Launch Monitor Data For Beginners

Launch Monitor Data For Beginners: What Do All The Numbers Mean?

Welcome to Launch Monitor Data for Beginners 101. So, you just bought a fancy high-tech launch monitor, and now it is throwing at you a whole bunch of numbers that have you thinking you are back in math class. What’s a spin axis, dynamic loft, you probably can only imagine what smash factor is referring to! Let me reassure you they are all golf-related, and they are all designed to help you improve your golf swing.

I promise, by the end, you’ll fully get what each metric means, and more importantly, you’ll understand which are most important for a beginner. You will know how to translate the numbers to understand the flaws in your swing, and where you will need to improve. Pull up a chair, class is now in session.

Launch Monitor Data For Beginners: Distance

What Is Total Distance?

Let’s start with the easiest metric to understand, total distance. It is exactly as it reads, it measures how far the ball travels from where you hit it to where it stops. It considers both the air travel and the roll it gets after landing. Total distance looks at things like how fast you swing, the angle you launch the ball, and how much it spins. Don’t worry about those right now, we will get to those later.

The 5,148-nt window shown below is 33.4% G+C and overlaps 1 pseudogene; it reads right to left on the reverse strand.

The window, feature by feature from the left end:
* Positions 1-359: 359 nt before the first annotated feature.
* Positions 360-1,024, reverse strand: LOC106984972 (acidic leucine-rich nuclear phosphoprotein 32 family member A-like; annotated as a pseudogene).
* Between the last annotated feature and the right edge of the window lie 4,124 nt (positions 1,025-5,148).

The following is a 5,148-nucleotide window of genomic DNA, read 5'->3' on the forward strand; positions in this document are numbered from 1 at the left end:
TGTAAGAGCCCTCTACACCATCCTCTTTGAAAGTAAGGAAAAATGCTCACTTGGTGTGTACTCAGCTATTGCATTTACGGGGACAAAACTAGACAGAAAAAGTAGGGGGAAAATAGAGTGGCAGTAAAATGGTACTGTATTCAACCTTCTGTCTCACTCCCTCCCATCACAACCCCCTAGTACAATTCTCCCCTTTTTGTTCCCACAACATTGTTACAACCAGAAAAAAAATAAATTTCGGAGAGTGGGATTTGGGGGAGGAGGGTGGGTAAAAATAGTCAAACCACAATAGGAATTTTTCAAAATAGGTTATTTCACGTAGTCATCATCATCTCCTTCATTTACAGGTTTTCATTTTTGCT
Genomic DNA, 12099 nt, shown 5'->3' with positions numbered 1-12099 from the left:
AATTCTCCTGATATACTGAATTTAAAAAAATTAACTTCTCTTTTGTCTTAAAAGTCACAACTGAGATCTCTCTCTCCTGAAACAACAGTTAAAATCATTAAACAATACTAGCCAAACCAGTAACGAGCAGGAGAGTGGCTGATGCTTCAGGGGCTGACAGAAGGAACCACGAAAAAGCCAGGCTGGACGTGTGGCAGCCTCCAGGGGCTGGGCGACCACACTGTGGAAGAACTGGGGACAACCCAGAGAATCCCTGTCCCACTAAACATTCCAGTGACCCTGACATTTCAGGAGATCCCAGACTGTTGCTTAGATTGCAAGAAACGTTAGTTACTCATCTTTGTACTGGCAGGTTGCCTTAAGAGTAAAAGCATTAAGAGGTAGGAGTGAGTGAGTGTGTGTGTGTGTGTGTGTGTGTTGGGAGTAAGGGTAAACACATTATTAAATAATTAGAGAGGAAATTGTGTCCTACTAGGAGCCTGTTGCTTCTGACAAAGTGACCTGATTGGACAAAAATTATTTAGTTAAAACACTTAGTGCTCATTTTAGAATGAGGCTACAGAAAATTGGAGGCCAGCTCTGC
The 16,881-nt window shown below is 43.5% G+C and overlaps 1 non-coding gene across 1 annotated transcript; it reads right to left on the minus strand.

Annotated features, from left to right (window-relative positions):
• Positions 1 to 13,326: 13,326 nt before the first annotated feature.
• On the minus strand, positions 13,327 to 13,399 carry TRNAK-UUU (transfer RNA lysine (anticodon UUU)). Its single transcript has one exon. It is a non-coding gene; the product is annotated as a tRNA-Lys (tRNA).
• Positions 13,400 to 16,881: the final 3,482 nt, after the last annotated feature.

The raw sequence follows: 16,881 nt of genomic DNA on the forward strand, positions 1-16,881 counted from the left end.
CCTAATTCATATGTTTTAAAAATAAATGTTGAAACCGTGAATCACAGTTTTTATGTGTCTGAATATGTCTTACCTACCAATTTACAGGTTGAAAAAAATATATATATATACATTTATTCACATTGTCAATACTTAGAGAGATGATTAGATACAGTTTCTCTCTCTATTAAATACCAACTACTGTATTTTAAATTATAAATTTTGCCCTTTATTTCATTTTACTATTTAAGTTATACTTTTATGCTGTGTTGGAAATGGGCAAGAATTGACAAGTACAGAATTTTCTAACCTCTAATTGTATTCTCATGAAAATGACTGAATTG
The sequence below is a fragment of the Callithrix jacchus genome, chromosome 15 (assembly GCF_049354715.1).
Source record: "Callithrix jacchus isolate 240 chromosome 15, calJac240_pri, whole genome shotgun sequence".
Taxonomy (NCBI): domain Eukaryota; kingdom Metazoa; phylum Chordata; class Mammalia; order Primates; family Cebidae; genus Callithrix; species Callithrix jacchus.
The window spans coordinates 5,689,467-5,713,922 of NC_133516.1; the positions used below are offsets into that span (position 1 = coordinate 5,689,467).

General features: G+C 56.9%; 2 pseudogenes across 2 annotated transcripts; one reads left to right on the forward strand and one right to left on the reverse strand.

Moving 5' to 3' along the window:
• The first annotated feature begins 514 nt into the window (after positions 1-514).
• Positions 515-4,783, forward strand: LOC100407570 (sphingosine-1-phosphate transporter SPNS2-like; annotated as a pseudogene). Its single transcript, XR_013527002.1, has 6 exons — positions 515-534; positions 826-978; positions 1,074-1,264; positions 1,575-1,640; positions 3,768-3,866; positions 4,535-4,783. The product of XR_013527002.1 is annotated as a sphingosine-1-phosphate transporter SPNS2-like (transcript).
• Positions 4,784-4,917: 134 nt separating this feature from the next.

Total distance is the equivalent of the question of “how much do you bench” in the golf world. It is a total flex to your friends, for the pure ego boost. Don’t worry we all exaggerate what our real numbers are to look better around friends. What is important to take away is that it is a baseline metric to see if the mechanics of your swing have improved to allow the ball to travel further. Distance is certainly not everything, but for some clubs like our driver, we want to be able to maximize that number.

What Is Carry Distance?

Carry distance is how far the golf ball goes through the air from the time you hit it until it touches the ground for the first time. Forget about what happens after it lands; we’re just looking at that initial flight. Why does it matter? Well, it’s important to hit the right spots on the course and pick the right club. Your carry distance shows how strong and consistent your swing is.

Understanding carry distance can be a game-changer for your swing. When you know how far your shots carry, you’re not just swinging blindly. This is especially important for your short irons, and approach shots.. You want to know where to land the ball to get on the green. If your total distance is 150 to the pin, you want to hit it 140 yards carry, and then let it roll up to the hole. Hitting it 150-yard carry will likely put you over and off the green. So, knowing your carry is very important for your irons.